China’s rapid development is creating a number of well-documented environmental problems, which in turn are leading to elevated cancer rates, especially in rural regions. Al Jazeera reports:
While rising cancer rates are largely associated with China’s emergence into the developed world, Anna Lora-Wainwright at China Dialogue writes that due to the rural-urban gap in China, millions are suffering from cancer and other pollution-related illnesses “out of the public limelight.”:
Clusters of cancer, infertility, birth defects and other pollution-related health problems are a major matter of concern for China’s citizens. They are increasingly taking action through civil litigation, complaints and petitions to state institutions – efforts aided by environmental NGOs, the media, and the effect of mass protest. Academic studies have drawn attention to the role the media, ENGOs and civil litigation as potential forces in aiding environmental protection. But most environmental suffering takes place far from the purview of journalists, courts and NGOs. Equally, the everyday struggles of people living with pollution are hugely diverse. Citizen action is often small in scale, relatively unorganised and is premised rather differently from the language of the media, courts and NGOs.
Studies of environmental consciousness tend to focus on urban middle classes, giving the false impression that rural populations are either unaffected, do not know or do not care. My research in severely polluted sites in Yunnan, Hunan and Guangdong provinces has convinced me that villagers have a sophisticated awareness of the risks they face.
However, in the majority of cases, they suffer in silence, are unsuccessful in their attempts to put an end to pollution, or are co-opted by polluting enterprises into seeing it as inevitable. This is especially the case when not only the local (and central) government depend on industry, but people themselves rely on them for employment. [Source]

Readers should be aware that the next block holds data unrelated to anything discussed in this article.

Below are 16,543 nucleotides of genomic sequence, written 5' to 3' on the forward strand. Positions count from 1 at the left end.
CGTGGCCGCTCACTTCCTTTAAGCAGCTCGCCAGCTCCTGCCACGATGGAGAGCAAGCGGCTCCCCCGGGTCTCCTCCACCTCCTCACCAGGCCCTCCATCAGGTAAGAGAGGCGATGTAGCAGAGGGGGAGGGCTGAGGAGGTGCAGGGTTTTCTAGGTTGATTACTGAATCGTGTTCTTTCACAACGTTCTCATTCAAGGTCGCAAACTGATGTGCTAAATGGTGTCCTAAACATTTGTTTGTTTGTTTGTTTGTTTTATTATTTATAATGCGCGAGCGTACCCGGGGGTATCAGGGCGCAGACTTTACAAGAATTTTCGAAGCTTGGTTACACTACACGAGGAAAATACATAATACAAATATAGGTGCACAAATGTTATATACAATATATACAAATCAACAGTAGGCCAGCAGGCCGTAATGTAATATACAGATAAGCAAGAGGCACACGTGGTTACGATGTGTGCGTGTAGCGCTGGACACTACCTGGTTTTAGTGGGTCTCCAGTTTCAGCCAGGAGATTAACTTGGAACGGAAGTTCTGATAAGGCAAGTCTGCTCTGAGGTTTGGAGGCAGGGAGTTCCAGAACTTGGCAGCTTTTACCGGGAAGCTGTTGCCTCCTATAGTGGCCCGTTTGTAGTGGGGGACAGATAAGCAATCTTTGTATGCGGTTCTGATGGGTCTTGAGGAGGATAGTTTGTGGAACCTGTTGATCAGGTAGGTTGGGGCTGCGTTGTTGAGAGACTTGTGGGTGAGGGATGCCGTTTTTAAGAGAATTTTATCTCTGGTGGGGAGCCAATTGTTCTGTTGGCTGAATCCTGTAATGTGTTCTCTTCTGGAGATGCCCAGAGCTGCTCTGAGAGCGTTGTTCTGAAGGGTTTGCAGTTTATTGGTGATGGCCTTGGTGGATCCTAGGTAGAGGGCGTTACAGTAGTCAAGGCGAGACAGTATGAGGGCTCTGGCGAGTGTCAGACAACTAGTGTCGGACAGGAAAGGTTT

CBS News profiles activist Wei Dongying, a resident of Wuli village near Hangzhou, where more than 10% of the population has died of cancer since chemical companies relocated there:
Wei has continued to send water samples and her documentation of the dead and dying to the central government. In February, China officially acknowledged the existence of cancer villages in the country’s five year plan. Environmental groups estimate there are more than 400 cancer villages in the vast country. China’s Ministry of Environment announced a clampdown on the use of 58 toxic chemicals and promised a crackdown on polluting factories.
“In recent years, toxic and hazardous chemical pollution has caused many environmental disasters cutting off drinking water supplies, and even leading to severe health and social problems such as ‘cancer villages,'” the Ministry of Environment said in its report.
For Wei, the government’s recognition came too late.
“What use is that?” Wei asked. “People have already died in our village. Now after we have cancer and many have died you admit there are cancer villages. Why didn’t you deal with this problem when we began protesting? Can this recognition save a single life?” [Source]